Il terzo è lo spettro di un default. Il Venezuela vende ogni giorno 640mila barili al giorno alla Cina, a prezzo privilegiato per poter ripagare almeno gli interessi dei 40miliardi di dollari che Pechino ha investito in Venezuela dal 2008 a oggi.Per questo, secondo Russell Dallen, analista americano di “Caracas Capital Markets”, nei prossimi cinque anni vi è il 65% di probabilità che Venezuela non sappia fronteggiare i propri debiti.
Deutsche Bank Trust Company Americas, the trustee for the $75 million of outstanding bonds issued by the Caracas-based
steel producer known as Sidetur, said in a Jan. 30 letter to creditors that a technical default occurred because a reserve
account maintained by the company wasn’t fully funded, according to Russell Dallen, the head trader at Caracas Capital Markets,
and Ray Zucaro at SW Asset Management LLC.
“Estados Unidos sigue siendo el único cliente real que paga en efectivo y el precio completo”, dijo Russ Dallen, jefe operador de Caracas Capital Markets, en Caracas. “Puede que Romney quiera utilizar esa influencia para dejar de subvencionar una espina que tiene clavada Estados Unidos”.
Dallen añade que Venezuela, o por lo menos el gobierno de Chávez, necesita que los precios del petróleo se mantengan altos, y Obama podría ser una apuesta más segura para ese escenario. “Obama está más dispuesto a tolerar los altos precios de la gasolina porque la gasolina, a 4 dólares el galón, provoca que las personas estén más dispuestas a invertir en tecnologías alternativas y que esas tecnologías sean más rentables”.
Russell Dallen, a managing partner at Caracas Capital Markets, in the Venezuelan capital, says he has received dozens of inquiries from foreign investors about how to invest in the country’s stock market, and has advised some hedge funds that have jumped in. “International investors are seeing that they could have doubled their money,” Mr. Dallen says. Venezuela is home to some “great companies, even if they happen to be in a bad neighborhood.”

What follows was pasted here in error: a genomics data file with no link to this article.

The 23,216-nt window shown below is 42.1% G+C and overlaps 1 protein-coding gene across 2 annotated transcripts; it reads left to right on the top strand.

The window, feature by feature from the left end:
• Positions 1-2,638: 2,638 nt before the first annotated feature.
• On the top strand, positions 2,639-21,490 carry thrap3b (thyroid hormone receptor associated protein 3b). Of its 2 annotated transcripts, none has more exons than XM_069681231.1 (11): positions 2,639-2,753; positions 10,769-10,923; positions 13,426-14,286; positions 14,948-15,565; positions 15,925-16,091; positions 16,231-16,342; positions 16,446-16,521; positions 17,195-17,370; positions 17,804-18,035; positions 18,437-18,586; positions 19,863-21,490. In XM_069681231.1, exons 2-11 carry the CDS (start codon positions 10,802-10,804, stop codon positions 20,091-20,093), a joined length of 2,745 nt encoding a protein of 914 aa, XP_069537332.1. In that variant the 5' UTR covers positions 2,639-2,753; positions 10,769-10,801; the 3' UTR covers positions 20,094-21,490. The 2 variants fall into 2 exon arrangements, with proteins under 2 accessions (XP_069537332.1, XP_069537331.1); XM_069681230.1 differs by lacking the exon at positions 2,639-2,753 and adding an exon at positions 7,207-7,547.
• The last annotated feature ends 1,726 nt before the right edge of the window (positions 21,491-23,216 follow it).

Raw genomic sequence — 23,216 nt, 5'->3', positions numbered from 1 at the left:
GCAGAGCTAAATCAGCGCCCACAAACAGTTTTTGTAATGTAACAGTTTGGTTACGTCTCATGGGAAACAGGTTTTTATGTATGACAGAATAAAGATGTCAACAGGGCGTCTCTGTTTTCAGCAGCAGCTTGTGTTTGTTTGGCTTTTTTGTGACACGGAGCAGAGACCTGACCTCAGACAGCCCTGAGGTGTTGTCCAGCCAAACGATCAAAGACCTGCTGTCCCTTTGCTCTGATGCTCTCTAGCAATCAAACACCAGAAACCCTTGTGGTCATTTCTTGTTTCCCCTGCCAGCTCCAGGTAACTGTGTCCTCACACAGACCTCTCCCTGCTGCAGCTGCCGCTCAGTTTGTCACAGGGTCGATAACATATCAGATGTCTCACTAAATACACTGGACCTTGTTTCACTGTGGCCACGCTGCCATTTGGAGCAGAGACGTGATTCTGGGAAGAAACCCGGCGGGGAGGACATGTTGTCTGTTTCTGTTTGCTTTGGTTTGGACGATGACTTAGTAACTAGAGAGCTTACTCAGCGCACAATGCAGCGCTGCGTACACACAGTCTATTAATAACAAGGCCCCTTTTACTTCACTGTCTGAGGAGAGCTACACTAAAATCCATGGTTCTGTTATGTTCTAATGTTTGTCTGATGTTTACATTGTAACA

Russell Dallen, the Miami-based head bond trader at Caracas Capital Markets, wrote in an e-mail that Bocaranda “helped Venezuelan bonds gain 30 percent since he first revealed Chávez’s illness nine months ago.”
There is a lot of interest from foreign investors in the bonds issued by Venezuela's government and its state oil firm, which offer high returns but are consistently rated by risk indicators as having the world's greatest chance of default.
This month, PDVSA launched another $3 billion bond in its latest bid to juggle its many obligations to service providers, nationalized companies and social spending. [ID:nN25262594]
Speculation about any sale of Citgo has also jacked up interest in the $300 million of notes that were issued by the U.S. refiner and mature in 2017, secured by its refineries, its inventories and a portion of its accounts receivable.
"If Citgo is sold, these bonds with an 11.5 percent coupon will fly," said Russ Dallen, head trader at Caracas-based BBO Financial Services. http://www.reuters.com/article/venezuela-refineries-citgo-idUSN2822676820101028
“We have been watching in awe at everything that has gone on over the past week, from the collapse and runs on the banks to the revolution eating its own,” said Russell M. Dallen Jr., who oversees Caracas Capital Markets, a Caracas investment bank.
Russell Dallen, head trader at Caracas Capital Markets in Venezuela, said the new PDVSA issue should be as attractive for investors, as the other two.
“The indications are that they are willing to put it out there cheaply,” he said.
Last week’s issue was “a gift” for buyers, Dallen said.
“Simply put, there is no other place to go in the international credit markets to find a similar credit profile and get those kind of 13 percent yields,” he said.
“They had this beautiful new building, and clients of mine would come in and tell us they were transferring their assets to Stanford because they were promised returns of 14 percent,” said Russell M. Dallen Jr., who ran Oppenheimer’s operations in Caracas before going to BBO, a Venezuelan investment bank, where he oversees capital markets activities.
“Chávez doesn’t want to do anything that would jeopardize his chances of winning the vote, ” said Russell Dallen Jr., head of Caracas Capital Markets, an investment bank here.